Iranian lawmakers have authorized running a pilot for an internet restriction plan aiming to limit the activity of foreign social networks in Iran, sparking harsh criticism as the country continues to plunge into consecutive crises ahead of the new government’s takeover next week.
Parliament has decided to refer the controversial plan to an internal committee preparing to pass a bill that would block Iranians from accessing major social media and messaging websites.
The bill, officially called “protecting the rights of cyberspace users,” aims to limit the activity of foreign social networks in Iran, especially Instagram, which has not been blocked so far.
Legislators had authorized the Joint Specialized Commission to approve a pilot plan.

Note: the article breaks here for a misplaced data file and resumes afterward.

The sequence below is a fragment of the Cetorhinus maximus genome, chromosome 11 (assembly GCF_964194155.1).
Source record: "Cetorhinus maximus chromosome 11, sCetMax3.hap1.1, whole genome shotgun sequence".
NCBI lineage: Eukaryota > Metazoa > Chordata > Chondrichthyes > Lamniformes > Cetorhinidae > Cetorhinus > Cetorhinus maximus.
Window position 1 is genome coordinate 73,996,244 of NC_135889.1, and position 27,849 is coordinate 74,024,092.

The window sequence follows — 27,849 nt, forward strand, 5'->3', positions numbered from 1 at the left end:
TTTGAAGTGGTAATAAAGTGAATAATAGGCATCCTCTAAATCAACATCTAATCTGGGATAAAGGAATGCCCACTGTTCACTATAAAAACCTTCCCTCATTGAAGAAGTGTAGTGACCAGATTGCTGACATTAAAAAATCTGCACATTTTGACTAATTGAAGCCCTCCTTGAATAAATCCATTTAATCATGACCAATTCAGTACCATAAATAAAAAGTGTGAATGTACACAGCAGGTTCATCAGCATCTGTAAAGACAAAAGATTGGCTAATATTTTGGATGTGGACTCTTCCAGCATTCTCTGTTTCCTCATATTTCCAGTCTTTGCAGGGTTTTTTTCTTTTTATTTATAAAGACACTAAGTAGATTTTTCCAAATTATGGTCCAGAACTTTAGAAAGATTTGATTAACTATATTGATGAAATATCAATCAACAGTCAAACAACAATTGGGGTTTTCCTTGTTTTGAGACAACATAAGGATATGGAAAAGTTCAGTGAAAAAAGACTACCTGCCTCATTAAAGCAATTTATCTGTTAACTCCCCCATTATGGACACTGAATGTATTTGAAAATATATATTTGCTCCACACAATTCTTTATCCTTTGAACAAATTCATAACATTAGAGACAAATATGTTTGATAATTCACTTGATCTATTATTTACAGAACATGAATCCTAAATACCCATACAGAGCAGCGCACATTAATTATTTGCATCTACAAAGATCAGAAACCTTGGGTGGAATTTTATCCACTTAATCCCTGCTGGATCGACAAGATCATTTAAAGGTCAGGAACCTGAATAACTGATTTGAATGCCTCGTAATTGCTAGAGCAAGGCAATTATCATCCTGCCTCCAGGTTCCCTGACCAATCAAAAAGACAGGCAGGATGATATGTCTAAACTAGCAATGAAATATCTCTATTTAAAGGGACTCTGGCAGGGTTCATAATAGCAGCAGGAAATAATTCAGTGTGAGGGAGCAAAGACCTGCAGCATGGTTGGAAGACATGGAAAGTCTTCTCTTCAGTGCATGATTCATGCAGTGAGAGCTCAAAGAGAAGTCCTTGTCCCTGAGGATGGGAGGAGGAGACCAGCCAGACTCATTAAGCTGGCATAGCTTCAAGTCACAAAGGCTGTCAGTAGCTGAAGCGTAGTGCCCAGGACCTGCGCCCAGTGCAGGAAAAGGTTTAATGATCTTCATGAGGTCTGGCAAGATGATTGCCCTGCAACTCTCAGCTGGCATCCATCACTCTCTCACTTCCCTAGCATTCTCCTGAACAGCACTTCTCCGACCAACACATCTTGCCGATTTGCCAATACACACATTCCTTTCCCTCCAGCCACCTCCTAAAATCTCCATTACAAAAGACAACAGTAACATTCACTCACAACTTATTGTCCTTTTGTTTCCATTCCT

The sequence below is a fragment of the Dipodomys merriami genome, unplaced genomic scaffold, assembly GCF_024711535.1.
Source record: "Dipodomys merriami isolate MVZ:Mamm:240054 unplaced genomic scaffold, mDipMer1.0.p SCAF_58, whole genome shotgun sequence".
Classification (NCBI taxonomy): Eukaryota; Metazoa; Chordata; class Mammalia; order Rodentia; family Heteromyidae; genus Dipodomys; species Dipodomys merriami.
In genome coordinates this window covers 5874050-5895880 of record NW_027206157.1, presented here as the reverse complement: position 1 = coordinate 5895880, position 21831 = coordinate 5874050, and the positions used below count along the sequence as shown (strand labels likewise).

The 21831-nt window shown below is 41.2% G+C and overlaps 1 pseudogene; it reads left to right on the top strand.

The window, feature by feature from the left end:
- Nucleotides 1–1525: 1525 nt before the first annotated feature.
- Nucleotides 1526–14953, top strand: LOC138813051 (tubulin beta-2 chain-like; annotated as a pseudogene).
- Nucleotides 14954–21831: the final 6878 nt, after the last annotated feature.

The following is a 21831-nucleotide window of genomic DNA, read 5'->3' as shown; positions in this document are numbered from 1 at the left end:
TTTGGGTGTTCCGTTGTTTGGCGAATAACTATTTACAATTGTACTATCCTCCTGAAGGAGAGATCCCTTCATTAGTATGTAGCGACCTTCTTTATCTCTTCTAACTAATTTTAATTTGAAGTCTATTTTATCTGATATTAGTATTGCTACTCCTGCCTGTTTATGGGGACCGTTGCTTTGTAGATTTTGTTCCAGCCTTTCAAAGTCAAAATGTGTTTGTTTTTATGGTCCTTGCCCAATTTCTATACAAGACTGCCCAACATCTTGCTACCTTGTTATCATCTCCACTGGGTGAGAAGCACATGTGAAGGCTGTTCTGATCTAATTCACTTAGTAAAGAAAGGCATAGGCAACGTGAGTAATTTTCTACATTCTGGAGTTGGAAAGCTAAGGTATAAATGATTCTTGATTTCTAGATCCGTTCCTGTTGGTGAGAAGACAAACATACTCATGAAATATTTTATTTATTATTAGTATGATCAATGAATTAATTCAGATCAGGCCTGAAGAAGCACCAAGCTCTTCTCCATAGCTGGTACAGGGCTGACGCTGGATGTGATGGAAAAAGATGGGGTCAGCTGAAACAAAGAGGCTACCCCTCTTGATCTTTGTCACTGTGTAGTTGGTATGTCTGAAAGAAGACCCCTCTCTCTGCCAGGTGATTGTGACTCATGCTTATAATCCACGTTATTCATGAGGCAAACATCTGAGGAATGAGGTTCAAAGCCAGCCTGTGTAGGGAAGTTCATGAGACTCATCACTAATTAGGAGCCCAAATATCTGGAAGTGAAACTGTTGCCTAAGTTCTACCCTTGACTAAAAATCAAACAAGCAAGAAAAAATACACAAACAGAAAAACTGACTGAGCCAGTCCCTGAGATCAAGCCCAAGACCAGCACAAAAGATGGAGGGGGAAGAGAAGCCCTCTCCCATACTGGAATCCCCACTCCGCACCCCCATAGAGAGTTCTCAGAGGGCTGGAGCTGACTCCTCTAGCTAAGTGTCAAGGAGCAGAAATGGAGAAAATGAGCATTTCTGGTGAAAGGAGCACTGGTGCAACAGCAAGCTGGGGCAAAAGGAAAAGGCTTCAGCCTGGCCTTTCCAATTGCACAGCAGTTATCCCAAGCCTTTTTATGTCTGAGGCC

The Commission includes representatives from parliament’s cultural commission, the national center for cyberspace, the information and communications technology ministry, Revolutionary Guards intelligence services, the police, and civil defense.
Moreover, the plan will likely be finalized after it gains approval from the Guardian Council, an appointed and constitutionally mandated 12-member body that wields considerable power and influence in Iran.
With 121 votes in favor, 74 against and nine abstentions, Iranian parliamentarians agreed to submit the plan to Parliament’s Cultural Commission, per Article 85 of the Constitution.
This article allows parliament to adopt specific laws in its internal committees in necessary cases, without discussing them in a plenary session and subjecting them to a vote.
The plan will criminalize the use of some social media platforms and messaging apps, as well as bypass programs (VPNs) to access blocked sites. This means that violators could face prison time and fines.
Moreover, authorities will require the Ministry of Communications to allocate half of the quota of external messaging and communication networks to Iranian networks. Foreign networks must also apply to operate in Iran.